As for the Spectator’s insinuation that the ERS and its companies try to keep their connections secret, visiting any of their websites shows a box saying “Click above to visit our other sites”. With links between the three. Still it was good of the Spectator to make it clear to the vast majority of us who have no access to this new-fangled interweb thing. After all the ERS has only been around for a hundred or so years, so the Spectator must have thought it about time to investigate this new kid on the block.

Still I was deeply touched by the Spectator’s concern that somebody might give a donation in order to influence a political outcome that would suit them financially. I hope you are sitting down when I tell you this, but it is not unknown for individuals and private companies to do the same. I look forward to the Spectator’s campaign to ban all political donations.

All this is fairly comic of course, but as Sunny suggests it marks the deliberate attempt to introduce the campaigning techniques of the US Right into British politics.

@12 astateofdenmark: “If you were, say, a company that makes money out of running elections. And that company made more money the greater the complexity of those elections. And that company had setup a joint venture with another company that specialises in machine counting votes.”

Well that should work out OK then. If one company can make money out of elections, another one will come out with a better economic model. Cheaper.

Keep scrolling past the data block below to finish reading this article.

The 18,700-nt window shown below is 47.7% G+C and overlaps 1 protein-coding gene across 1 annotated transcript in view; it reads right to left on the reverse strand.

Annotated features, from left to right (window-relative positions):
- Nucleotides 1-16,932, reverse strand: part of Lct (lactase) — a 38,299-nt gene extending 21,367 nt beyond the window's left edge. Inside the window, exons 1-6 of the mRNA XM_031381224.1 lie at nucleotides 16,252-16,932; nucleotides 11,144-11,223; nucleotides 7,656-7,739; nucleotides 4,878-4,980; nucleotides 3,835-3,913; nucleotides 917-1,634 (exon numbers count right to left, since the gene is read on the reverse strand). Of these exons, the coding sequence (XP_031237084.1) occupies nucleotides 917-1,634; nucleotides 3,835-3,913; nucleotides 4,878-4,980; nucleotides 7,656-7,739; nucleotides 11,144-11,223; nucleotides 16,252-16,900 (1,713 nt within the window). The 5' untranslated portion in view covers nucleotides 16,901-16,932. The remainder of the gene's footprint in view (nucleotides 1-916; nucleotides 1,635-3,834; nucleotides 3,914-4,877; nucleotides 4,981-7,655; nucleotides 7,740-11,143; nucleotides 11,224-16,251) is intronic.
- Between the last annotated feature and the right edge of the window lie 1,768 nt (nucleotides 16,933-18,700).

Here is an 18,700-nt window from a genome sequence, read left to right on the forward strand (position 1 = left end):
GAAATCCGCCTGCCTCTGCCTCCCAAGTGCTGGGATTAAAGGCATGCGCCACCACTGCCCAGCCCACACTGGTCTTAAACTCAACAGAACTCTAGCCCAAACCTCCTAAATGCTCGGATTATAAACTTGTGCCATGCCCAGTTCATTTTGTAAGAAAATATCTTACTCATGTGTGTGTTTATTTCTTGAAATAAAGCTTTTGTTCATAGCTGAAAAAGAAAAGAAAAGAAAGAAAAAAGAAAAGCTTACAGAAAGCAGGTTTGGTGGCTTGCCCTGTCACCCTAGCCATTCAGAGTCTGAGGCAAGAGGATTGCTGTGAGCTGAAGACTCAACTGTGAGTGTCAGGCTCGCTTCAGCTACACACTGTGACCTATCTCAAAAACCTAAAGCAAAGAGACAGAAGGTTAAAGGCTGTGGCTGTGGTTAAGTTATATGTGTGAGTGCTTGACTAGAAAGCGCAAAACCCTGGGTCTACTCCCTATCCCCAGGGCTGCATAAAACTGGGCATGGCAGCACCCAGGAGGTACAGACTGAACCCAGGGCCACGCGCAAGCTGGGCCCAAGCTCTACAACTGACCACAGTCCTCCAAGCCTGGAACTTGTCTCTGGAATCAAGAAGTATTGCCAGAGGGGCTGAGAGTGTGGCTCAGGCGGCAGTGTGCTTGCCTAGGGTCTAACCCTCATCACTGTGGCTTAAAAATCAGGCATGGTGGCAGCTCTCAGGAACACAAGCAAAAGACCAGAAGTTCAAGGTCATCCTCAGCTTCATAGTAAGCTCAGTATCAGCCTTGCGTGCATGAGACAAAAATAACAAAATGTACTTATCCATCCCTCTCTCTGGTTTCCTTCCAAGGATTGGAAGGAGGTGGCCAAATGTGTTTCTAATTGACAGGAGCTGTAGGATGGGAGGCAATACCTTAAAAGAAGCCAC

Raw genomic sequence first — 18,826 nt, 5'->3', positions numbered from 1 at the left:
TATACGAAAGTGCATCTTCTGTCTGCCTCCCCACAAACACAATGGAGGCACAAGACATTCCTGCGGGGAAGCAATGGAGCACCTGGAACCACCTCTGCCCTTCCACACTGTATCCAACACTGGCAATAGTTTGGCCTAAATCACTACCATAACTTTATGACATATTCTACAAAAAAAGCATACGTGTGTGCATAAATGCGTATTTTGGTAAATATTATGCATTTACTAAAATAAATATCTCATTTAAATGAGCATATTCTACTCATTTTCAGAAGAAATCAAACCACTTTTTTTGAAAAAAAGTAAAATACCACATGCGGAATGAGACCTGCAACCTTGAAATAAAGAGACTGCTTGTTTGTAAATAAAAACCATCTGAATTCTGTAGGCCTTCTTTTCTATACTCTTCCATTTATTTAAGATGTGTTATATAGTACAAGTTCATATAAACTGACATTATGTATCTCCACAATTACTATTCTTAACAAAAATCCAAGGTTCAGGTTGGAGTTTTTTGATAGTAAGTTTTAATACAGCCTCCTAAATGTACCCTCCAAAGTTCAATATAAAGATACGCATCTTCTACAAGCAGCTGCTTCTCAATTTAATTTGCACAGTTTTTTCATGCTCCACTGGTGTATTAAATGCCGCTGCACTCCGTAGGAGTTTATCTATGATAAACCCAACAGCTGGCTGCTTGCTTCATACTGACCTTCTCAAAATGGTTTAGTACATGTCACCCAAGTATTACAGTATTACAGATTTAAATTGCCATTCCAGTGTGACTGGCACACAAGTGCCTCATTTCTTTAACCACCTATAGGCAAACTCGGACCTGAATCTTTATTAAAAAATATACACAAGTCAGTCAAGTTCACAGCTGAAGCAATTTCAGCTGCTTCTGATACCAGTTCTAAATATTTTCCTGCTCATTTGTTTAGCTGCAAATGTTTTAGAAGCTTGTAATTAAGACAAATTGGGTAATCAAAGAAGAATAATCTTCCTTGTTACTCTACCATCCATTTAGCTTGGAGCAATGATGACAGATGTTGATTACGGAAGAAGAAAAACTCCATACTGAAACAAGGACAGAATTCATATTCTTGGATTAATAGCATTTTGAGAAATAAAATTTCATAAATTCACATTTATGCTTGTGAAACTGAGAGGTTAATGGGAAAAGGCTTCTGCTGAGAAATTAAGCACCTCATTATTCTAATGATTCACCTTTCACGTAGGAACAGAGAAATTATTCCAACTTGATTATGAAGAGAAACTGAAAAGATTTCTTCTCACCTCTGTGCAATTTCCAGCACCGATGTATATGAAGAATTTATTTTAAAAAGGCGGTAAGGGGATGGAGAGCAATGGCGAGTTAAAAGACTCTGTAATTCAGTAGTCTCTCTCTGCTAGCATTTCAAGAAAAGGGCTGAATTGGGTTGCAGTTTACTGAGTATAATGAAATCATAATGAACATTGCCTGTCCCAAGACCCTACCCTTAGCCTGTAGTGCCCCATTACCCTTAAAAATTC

So AV elections may not be more expensive if the demand for cheap (but honest) elections can be delivered by technology.

“Makes a change from the so-called Taxpayers’ Alliance – no detailed accounts, no list of donors, no list of hangers on. Everyone has to be transparent bar the TPA.”

Indeed Tim. But I like to call them The Rich taxpayers Alliance. Because it is only rich people who they are concerned about. Hence the reason they hide their accounts.

By the way, have you noticed how quiet it is on the fuel protestors front? Oil is rising, and yet not a in the desert. Oh wait….it’s ok as long as you are a conservative
peep out of the fuel protestors and mad farmers. I guess they were really only a bunch of tory tossers.

I can’t wait to read the Daily Tory graphs castigation of the prime Minister who has been swanking around the middle east acting as a second hand car salesman for the arms industry while his own people have been stranded

Dam computer…. Try again.

Indeed Tim. But I like to call them The Rich taxpayers Alliance. Because it is only rich people who they are concerned about. Hence the reason they hide their accounts.

By the way, have you noticed how quiet it is on the fuel protestors front? Oil is rising, and yet not a in the desert. Oh wait….it’s ok as long as you are a conservative
peep out of the fuel protestors and mad farmers. I guess they were really only a bunch of tory tossers.